Wikipedia, Google, Others Lead Internet "Strike" to Protest Anti-Piracy Bill
By Chris Bentley in News on Jan 18, 2012 5:00PM
Reddit, Wired, and Mozilla are also "on strike" today to protest two bills before Congress that they say would cripple the open nature of the internet. If the function of a website “enables or facilitates” copyright infringement, the proposed legislation could find that site “dedicated to the theft of US property” — a definition many say is unreasonably broad.
Proponents of the bill, notably record companies and Hollywood, say they only aim to quell online theft and protect intellectual property from piracy, not choke the free flow of information.
Google co-founder Sergey Brin, Twitter co-founder Jack Dorsey, Arianna Huffington and a veritable roll call of internet titans voiced their opposition to the bills in an open letter sent to Washington in December.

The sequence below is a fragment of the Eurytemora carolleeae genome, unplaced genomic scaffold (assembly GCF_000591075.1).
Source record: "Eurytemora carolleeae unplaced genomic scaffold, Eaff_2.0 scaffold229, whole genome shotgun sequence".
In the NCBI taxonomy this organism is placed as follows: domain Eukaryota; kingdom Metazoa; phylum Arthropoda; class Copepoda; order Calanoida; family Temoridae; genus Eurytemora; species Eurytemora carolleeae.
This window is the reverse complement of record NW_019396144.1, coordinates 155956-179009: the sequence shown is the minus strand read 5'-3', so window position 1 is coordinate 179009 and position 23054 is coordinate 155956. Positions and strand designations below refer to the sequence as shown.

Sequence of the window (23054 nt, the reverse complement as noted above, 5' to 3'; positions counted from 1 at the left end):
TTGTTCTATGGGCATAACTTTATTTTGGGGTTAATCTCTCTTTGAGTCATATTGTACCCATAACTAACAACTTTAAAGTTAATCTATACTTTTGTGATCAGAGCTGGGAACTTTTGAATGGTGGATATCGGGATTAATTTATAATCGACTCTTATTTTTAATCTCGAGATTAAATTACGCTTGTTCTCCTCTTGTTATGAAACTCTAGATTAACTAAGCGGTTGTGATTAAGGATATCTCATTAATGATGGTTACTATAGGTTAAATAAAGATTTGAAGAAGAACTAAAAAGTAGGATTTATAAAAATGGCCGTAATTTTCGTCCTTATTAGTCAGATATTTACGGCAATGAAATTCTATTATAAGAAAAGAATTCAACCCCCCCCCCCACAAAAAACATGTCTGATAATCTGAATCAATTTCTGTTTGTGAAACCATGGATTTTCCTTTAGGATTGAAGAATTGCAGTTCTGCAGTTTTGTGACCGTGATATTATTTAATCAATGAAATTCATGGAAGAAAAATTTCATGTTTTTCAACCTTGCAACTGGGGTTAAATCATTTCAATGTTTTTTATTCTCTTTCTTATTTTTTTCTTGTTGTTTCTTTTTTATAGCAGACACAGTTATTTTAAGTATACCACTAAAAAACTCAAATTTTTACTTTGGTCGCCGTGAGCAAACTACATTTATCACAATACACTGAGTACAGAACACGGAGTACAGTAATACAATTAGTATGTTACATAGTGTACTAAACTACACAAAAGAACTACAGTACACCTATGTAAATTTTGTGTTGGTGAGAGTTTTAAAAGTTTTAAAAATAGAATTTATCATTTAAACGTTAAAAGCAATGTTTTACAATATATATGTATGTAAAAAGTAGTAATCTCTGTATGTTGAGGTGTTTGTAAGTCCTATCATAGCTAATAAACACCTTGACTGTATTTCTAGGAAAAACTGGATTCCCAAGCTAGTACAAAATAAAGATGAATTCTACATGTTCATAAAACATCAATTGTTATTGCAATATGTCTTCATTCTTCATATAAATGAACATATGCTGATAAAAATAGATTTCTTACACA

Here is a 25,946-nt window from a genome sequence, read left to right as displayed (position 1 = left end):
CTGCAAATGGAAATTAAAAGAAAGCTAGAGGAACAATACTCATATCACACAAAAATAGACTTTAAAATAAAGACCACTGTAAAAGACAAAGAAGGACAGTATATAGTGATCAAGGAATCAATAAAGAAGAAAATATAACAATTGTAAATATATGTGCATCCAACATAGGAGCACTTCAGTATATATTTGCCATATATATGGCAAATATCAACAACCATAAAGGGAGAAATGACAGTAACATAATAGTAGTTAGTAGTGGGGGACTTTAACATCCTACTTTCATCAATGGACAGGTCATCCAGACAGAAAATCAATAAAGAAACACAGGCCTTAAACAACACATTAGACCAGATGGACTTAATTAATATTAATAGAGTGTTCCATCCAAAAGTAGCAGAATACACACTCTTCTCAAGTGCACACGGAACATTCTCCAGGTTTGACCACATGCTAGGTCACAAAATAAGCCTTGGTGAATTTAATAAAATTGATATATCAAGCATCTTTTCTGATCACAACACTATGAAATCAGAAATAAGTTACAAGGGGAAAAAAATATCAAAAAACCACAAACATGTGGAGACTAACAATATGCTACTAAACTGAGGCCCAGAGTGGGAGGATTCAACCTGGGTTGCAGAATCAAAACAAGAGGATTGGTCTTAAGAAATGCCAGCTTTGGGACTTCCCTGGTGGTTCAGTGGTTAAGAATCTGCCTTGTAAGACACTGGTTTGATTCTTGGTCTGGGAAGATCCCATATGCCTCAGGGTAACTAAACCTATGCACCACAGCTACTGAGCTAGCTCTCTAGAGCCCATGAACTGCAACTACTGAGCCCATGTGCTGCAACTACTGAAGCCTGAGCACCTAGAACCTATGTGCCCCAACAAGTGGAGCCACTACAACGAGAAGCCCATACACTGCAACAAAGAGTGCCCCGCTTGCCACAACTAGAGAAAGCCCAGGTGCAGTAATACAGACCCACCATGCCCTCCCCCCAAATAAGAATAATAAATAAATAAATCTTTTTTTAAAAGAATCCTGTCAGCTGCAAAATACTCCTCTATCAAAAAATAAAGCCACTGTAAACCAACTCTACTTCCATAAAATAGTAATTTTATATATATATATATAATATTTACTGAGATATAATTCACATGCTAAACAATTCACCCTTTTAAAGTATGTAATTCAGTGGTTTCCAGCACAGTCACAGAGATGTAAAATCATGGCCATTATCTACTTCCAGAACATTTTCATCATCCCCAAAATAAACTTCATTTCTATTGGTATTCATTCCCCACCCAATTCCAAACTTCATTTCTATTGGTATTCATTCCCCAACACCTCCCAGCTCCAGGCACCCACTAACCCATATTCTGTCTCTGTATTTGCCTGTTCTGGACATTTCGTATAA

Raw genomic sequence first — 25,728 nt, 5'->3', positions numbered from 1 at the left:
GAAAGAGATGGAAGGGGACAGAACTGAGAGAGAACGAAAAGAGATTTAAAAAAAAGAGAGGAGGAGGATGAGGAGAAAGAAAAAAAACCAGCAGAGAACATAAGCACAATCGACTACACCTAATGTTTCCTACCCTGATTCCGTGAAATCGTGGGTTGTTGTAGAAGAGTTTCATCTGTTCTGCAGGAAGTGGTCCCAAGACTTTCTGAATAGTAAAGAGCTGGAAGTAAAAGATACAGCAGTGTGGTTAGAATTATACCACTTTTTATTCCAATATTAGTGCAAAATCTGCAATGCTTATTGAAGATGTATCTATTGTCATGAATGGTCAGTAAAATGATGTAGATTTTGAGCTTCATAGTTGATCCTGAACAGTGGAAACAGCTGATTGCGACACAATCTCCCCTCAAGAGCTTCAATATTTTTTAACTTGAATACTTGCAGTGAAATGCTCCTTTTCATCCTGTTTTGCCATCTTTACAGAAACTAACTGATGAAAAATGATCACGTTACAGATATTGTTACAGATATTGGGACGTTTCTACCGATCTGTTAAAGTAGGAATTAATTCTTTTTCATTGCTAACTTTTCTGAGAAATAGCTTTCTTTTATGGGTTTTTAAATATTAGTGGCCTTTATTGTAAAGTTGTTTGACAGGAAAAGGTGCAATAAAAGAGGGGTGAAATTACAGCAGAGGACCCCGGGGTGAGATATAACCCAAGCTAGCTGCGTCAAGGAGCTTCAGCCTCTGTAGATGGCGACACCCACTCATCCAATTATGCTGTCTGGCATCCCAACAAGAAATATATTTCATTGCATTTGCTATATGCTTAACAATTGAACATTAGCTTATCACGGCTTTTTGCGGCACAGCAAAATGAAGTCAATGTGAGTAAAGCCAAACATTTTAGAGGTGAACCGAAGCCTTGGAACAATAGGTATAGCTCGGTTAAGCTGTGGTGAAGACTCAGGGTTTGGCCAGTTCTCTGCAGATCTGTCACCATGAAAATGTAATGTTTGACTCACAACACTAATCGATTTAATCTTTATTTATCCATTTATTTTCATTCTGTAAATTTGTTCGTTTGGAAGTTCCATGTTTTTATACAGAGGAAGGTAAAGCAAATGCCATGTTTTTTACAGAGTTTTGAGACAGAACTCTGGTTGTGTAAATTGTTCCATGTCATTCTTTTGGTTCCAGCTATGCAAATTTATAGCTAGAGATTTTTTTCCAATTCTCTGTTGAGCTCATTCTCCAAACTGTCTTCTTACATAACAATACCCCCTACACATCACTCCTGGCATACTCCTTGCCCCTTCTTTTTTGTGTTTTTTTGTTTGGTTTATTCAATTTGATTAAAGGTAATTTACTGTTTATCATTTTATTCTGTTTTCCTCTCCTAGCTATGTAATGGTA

Illinois Senator Dick Durbin supports the Senate’s version of the bill. Senator Mark Kirk said he is opposed to it, although he has received more money from groups supporting the bill than from those opposed.
For now, our storefronts stay open in the ist-a-verse. And if Wikipedia plays Lysistrata with your internet info-lust any longer, there's always the old-fashioned way.